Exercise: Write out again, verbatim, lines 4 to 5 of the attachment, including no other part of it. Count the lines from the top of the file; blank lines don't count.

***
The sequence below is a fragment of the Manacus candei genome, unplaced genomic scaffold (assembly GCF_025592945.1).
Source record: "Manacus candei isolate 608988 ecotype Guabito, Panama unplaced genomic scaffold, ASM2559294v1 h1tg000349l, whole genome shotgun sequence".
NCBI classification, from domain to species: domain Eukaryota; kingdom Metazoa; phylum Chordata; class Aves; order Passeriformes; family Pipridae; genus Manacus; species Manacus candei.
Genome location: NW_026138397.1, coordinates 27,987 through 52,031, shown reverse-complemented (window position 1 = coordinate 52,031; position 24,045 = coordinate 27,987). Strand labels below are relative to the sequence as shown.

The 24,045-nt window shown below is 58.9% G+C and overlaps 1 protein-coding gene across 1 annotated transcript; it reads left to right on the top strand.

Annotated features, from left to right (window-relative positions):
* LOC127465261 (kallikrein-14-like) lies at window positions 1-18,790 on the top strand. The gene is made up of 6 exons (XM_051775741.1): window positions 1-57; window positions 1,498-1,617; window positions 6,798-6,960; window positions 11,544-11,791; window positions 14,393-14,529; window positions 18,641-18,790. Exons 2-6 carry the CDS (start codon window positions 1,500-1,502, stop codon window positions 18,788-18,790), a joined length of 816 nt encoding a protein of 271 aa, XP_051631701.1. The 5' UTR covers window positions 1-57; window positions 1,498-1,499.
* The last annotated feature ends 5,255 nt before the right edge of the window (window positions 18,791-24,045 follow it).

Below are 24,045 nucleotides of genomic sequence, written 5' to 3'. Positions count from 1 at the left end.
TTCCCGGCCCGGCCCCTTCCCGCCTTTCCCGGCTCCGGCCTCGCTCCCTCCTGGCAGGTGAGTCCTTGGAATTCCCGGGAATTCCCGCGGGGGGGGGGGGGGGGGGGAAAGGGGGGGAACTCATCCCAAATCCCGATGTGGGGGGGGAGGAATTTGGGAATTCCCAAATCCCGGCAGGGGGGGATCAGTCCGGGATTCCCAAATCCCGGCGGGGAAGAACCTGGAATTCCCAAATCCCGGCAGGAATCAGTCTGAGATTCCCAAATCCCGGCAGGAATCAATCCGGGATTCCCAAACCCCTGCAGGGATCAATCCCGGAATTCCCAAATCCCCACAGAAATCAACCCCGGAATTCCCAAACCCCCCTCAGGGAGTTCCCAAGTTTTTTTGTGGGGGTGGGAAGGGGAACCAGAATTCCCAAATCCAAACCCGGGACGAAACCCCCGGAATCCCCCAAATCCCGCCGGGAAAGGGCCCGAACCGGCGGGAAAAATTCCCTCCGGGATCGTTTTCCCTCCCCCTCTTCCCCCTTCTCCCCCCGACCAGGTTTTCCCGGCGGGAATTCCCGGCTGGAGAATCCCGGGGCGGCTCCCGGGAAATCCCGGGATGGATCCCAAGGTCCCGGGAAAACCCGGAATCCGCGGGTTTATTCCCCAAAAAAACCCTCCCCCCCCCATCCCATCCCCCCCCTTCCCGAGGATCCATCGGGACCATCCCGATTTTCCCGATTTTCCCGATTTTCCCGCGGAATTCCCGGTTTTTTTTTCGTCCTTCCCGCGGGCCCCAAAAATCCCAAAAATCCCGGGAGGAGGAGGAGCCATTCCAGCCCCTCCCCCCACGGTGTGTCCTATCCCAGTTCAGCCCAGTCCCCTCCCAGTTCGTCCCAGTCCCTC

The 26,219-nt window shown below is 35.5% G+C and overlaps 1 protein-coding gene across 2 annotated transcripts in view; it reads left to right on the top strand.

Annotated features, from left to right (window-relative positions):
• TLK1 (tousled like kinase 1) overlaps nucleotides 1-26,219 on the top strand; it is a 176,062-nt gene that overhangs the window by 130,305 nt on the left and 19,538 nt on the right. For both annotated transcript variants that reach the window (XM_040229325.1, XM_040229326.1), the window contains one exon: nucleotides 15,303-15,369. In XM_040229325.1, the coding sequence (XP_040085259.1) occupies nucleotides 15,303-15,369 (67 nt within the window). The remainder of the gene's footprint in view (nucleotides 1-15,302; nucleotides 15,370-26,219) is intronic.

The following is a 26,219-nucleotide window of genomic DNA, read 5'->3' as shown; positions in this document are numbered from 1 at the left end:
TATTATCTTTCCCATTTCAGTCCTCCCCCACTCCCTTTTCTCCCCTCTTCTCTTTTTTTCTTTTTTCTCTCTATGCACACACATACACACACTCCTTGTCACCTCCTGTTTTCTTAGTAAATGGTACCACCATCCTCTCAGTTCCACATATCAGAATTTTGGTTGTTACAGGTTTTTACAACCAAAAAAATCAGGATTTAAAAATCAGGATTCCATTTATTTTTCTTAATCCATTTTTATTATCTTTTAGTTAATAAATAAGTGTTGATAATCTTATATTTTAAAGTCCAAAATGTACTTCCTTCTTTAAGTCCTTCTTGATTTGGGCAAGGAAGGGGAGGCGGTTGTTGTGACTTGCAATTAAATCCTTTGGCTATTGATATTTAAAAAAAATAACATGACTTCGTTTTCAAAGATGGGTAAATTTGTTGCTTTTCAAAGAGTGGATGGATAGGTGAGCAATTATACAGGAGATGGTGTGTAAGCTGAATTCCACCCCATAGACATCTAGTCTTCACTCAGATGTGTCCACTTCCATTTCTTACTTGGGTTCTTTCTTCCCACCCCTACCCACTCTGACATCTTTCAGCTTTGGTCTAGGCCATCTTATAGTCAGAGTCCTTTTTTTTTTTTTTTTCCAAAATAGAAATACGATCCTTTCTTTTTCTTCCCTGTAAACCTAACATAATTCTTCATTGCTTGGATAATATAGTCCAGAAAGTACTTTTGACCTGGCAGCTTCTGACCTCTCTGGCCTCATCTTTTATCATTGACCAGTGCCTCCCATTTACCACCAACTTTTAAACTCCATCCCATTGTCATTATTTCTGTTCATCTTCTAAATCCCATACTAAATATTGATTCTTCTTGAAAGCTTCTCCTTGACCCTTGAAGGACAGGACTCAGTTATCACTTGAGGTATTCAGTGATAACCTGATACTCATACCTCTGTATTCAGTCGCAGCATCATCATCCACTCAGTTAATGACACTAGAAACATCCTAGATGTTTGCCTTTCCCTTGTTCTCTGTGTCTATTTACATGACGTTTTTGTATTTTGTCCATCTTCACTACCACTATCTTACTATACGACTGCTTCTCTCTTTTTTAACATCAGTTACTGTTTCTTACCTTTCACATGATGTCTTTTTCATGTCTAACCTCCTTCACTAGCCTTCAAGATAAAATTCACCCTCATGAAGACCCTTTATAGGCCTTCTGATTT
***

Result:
Genome location: NW_026138397.1, coordinates 27,987 through 52,031, shown reverse-complemented (window position 1 = coordinate 52,031; position 24,045 = coordinate 27,987). Strand labels below are relative to the sequence as shown.

The 24,045-nt window shown below is 58.9% G+C and overlaps 1 protein-coding gene across 1 annotated transcript; it reads left to right on the top strand.